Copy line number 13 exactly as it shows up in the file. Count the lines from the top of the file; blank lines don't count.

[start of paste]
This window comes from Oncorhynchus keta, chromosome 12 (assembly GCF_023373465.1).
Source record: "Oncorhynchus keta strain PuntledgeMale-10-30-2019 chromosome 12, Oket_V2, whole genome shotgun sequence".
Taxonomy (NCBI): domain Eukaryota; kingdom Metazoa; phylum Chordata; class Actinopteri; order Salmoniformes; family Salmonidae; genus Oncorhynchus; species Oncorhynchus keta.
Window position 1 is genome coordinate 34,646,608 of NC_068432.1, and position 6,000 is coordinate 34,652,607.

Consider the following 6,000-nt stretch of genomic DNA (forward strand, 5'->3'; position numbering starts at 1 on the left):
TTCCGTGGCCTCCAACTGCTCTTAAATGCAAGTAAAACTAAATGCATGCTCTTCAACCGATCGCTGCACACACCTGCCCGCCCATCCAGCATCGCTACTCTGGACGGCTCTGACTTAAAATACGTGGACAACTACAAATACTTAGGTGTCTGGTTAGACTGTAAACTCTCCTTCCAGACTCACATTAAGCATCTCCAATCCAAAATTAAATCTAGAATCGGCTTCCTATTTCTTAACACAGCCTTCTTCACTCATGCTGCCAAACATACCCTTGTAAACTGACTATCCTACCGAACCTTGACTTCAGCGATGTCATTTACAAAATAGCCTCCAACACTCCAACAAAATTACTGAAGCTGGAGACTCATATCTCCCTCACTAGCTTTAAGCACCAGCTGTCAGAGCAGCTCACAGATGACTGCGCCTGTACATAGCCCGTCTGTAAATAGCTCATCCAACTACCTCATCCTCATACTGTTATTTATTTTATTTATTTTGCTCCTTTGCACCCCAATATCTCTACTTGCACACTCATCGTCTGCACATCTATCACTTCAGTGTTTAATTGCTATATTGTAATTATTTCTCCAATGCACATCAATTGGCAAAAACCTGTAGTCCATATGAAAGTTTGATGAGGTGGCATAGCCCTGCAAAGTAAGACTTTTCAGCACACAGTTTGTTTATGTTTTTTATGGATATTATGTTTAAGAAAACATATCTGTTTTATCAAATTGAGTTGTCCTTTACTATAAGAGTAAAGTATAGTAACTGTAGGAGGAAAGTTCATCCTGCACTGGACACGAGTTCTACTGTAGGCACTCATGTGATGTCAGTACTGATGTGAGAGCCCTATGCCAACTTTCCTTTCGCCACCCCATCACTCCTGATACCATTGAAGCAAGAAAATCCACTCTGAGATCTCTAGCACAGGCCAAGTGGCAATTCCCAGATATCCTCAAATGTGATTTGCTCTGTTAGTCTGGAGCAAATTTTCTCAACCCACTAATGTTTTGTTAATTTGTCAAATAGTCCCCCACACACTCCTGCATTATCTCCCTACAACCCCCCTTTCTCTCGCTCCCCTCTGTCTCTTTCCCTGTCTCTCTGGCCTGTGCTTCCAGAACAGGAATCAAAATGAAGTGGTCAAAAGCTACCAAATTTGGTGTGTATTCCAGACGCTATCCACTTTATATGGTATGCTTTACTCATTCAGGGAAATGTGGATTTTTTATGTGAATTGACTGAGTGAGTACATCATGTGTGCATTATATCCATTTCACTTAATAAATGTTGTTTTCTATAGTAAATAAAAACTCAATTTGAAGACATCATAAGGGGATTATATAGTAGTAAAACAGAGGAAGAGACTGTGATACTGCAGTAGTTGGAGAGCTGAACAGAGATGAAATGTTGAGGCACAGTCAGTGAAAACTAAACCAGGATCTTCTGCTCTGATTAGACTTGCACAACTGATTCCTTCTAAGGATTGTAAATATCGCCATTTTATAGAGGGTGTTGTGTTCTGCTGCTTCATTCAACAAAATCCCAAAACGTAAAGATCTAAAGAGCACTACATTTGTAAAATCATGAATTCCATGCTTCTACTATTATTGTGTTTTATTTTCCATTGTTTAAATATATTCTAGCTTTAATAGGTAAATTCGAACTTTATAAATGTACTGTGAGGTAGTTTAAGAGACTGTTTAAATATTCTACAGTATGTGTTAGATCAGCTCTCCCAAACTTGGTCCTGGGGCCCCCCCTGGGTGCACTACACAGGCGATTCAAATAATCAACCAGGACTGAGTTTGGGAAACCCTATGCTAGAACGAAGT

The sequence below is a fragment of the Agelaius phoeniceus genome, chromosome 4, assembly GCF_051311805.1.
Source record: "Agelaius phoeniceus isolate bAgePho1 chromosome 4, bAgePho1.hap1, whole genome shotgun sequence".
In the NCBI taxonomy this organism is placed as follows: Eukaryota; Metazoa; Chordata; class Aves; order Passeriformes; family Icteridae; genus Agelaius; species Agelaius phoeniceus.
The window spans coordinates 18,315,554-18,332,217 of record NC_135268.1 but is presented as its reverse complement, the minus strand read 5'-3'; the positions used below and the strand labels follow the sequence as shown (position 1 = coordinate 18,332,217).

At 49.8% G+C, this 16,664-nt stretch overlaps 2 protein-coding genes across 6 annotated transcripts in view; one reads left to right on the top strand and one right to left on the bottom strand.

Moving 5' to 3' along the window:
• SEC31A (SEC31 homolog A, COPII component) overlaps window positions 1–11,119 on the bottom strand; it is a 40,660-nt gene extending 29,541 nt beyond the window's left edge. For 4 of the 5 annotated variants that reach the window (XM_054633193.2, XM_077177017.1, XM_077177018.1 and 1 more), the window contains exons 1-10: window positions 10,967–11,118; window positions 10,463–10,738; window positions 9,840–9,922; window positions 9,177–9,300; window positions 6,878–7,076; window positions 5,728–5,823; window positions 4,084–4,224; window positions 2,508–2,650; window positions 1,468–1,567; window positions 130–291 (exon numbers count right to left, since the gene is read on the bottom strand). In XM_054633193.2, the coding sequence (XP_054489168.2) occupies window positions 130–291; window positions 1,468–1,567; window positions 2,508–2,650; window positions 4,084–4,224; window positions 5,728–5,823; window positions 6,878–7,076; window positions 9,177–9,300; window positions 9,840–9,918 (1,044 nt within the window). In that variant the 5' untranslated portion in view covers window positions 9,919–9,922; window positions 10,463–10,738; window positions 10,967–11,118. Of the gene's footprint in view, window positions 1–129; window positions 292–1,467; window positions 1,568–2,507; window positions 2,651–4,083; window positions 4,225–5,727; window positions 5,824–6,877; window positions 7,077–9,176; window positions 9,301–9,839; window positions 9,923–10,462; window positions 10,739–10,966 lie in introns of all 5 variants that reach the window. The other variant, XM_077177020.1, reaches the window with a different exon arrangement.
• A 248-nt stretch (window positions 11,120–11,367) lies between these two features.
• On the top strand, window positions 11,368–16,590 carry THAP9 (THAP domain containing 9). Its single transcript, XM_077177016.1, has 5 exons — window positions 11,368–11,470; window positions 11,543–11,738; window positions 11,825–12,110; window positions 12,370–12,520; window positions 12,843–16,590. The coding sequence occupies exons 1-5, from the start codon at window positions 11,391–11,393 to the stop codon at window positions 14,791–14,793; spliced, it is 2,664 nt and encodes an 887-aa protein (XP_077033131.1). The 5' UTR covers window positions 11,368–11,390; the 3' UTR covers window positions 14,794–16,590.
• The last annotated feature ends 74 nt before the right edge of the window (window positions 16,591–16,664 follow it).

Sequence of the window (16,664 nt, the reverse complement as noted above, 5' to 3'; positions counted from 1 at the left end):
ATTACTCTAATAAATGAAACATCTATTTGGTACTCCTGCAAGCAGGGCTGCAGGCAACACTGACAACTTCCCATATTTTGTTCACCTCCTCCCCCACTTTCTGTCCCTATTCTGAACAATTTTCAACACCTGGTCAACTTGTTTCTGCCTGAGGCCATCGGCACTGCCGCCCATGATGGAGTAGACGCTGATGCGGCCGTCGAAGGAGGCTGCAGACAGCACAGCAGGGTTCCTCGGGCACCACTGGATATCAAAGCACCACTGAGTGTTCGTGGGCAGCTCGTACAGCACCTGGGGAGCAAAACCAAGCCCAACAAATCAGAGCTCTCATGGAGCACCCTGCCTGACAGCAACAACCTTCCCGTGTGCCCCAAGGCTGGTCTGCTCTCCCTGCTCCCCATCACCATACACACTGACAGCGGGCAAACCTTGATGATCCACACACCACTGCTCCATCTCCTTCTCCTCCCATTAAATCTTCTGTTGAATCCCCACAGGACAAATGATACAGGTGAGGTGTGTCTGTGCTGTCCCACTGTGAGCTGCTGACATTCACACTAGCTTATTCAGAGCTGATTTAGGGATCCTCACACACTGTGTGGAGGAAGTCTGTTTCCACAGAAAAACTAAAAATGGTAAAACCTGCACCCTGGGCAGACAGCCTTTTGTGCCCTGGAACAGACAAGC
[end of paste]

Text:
• SEC31A (SEC31 homolog A, COPII component) overlaps window positions 1–11,119 on the bottom strand; it is a 40,660-nt gene extending 29,541 nt beyond the window's left edge. For 4 of the 5 annotated variants that reach the window (XM_054633193.2, XM_077177017.1, XM_077177018.1 and 1 more), the window contains exons 1-10: window positions 10,967–11,118; window positions 10,463–10,738; window positions 9,840–9,922; window positions 9,177–9,300; window positions 6,878–7,076; window positions 5,728–5,823; window positions 4,084–4,224; window positions 2,508–2,650; window positions 1,468–1,567; window positions 130–291 (exon numbers count right to left, since the gene is read on the bottom strand). In XM_054633193.2, the coding sequence (XP_054489168.2) occupies window positions 130–291; window positions 1,468–1,567; window positions 2,508–2,650; window positions 4,084–4,224; window positions 5,728–5,823; window positions 6,878–7,076; window positions 9,177–9,300; window positions 9,840–9,918 (1,044 nt within the window). In that variant the 5' untranslated portion in view covers window positions 9,919–9,922; window positions 10,463–10,738; window positions 10,967–11,118. Of the gene's footprint in view, window positions 1–129; window positions 292–1,467; window positions 1,568–2,507; window positions 2,651–4,083; window positions 4,225–5,727; window positions 5,824–6,877; window positions 7,077–9,176; window positions 9,301–9,839; window positions 9,923–10,462; window positions 10,739–10,966 lie in introns of all 5 variants that reach the window. The other variant, XM_077177020.1, reaches the window with a different exon arrangement.